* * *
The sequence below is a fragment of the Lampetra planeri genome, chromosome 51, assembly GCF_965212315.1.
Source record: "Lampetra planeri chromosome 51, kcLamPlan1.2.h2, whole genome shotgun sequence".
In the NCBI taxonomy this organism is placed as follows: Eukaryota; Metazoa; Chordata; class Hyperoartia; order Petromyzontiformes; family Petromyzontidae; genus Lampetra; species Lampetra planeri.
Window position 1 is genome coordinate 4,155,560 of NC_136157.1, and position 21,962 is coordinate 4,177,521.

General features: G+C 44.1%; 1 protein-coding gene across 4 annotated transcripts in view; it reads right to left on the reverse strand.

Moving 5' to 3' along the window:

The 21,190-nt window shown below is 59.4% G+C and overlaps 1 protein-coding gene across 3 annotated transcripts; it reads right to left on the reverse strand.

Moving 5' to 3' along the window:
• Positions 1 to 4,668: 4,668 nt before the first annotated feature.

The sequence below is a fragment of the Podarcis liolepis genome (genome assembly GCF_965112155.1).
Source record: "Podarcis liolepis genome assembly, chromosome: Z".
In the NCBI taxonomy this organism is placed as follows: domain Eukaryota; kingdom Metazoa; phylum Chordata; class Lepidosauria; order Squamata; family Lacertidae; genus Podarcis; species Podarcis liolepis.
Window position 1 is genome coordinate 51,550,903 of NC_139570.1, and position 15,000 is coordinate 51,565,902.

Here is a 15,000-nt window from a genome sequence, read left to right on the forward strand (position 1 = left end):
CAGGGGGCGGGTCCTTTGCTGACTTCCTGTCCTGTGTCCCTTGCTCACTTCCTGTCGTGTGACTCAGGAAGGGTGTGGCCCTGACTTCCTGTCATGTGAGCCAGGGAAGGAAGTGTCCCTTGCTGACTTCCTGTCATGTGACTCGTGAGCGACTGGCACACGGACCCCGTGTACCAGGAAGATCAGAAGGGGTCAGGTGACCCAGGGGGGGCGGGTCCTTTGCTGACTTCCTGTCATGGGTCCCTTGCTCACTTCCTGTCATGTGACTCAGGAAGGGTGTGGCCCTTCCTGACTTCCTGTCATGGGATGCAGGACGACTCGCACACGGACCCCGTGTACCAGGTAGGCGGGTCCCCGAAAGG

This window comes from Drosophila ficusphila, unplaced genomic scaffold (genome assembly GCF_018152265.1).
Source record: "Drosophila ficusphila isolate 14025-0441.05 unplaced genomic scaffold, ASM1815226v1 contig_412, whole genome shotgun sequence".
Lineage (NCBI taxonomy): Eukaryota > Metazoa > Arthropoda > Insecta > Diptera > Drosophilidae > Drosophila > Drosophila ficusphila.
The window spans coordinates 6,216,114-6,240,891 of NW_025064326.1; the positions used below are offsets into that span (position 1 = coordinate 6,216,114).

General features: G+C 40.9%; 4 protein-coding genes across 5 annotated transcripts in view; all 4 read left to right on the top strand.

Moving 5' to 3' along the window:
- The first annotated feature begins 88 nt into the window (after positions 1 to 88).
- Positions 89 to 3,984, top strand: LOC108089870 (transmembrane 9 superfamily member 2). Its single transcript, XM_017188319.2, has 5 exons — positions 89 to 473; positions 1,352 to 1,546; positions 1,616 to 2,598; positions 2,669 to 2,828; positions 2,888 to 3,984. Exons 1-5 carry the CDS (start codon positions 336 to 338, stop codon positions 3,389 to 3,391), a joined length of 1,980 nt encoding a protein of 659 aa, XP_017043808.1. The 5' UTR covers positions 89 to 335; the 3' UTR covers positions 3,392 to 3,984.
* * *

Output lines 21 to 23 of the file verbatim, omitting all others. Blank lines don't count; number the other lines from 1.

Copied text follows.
Moving 5' to 3' along the window:
- The first annotated feature begins 88 nt into the window (after positions 1 to 88).
- Positions 89 to 3,984, top strand: LOC108089870 (transmembrane 9 superfamily member 2). Its single transcript, XM_017188319.2, has 5 exons — positions 89 to 473; positions 1,352 to 1,546; positions 1,616 to 2,598; positions 2,669 to 2,828; positions 2,888 to 3,984. Exons 1-5 carry the CDS (start codon positions 336 to 338, stop codon positions 3,389 to 3,391), a joined length of 1,980 nt encoding a protein of 659 aa, XP_017043808.1. The 5' UTR covers positions 89 to 335; the 3' UTR covers positions 3,392 to 3,984.